WASHINGTON, D.C. (Saving Seafood) -– October 31, 2013 — In this installment of Saving Seafood Radio, Dr. Victor Restrepo, Senior Vice President of Science at the International Seafood Sustainability Foundation (ISSF), discusses new research refuting claims from a commonly cited study alleging that the world’s oceans have lost more than 90 percent of their large predatory fish, including tuna. The conclusive analysis is the work of Dr. Maria José Juan-Jordá, a researcher who recently completed her Ph.D. at the Universidade da Coruña in Galicia, Spain. Dr. Restrepo presided over the presentation and defense of Dr. Juan-Jordá’s dissertation.
By collecting stock assessment results from 26 populations of tuna and tuna-like species from around the world, Dr. Juan-Jordá was able to conduct a thorough analysis of tuna’s global biomass. While some environmental groups have long embraced a statistic indicating that 90 percent of the global biomass of tuna has vanished, Dr. Juan-Jordá’s dissertation concludes that this decline is actually closer to 50 percent, a figure that tuna fisheries scientists, like Dr. Restrepo, have long considered to be a more accurate estimate.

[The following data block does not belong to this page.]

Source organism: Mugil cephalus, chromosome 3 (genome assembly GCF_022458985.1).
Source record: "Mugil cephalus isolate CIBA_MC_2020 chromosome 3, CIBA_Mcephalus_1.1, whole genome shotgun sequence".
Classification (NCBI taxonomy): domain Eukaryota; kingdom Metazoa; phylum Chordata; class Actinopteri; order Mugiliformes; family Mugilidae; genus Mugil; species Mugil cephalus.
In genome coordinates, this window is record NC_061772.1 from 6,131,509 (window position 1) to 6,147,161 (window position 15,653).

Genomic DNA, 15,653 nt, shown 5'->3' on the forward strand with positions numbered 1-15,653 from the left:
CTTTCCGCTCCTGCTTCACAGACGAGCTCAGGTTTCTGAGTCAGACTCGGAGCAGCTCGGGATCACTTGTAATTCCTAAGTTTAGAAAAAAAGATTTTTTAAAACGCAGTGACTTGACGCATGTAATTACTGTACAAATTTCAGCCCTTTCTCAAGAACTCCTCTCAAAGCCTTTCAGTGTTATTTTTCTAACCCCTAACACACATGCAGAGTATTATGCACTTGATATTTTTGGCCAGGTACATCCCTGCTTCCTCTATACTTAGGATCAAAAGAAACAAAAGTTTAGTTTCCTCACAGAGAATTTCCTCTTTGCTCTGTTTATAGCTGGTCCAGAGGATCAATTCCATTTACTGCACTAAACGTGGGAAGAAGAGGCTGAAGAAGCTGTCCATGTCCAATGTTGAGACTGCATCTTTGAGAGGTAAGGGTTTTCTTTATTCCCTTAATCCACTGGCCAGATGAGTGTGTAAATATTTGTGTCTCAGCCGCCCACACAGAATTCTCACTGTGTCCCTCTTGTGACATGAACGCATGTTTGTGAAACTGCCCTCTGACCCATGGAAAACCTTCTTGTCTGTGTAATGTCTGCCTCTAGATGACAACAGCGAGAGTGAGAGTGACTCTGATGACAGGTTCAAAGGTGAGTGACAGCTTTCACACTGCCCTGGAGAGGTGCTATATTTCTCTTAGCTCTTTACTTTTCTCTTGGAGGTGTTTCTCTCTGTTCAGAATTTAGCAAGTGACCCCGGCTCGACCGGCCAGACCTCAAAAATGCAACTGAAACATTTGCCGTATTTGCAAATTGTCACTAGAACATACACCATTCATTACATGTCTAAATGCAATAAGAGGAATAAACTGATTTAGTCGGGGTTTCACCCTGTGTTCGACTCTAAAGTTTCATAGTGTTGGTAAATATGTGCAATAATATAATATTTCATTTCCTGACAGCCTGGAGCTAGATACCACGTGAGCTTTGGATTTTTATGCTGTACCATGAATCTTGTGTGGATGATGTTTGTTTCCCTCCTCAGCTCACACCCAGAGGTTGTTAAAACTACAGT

Dr. Restrepo explains that the 90 percent estimate, which first appeared in a 2003 paper by marine scientists Ransom A. Myers and Boris Worm, of Dalhousie University in Nova Scotia, Canada, extrapolated its data from longline fisheries only. What Boris and Worm did not consider was that the type of fishing gear used in these fisheries only targets a certain segment of the population, particularly the larger fish. By failing to account for the complexity of tuna fisheries, Myers and Worm’s inaccurate hypothesis ultimately created a popular myth that affects the way these stocks are managed even today.
Some species of tuna, like Atlantic bluefin, are prized commodities within the fisheries marketplace. Weighing in at upwards of 500 pounds, a single bluefin can sell for thousands of dollars. Dr. Restrepo, who previously worked with the International Commission for the Conservation of Atlantic Tunas (ICATT) and served as head scientist for the NOAA delegation to ICATT, believes this new research will more accurately guide international management for highly sought bluefin and other economically important predatory species.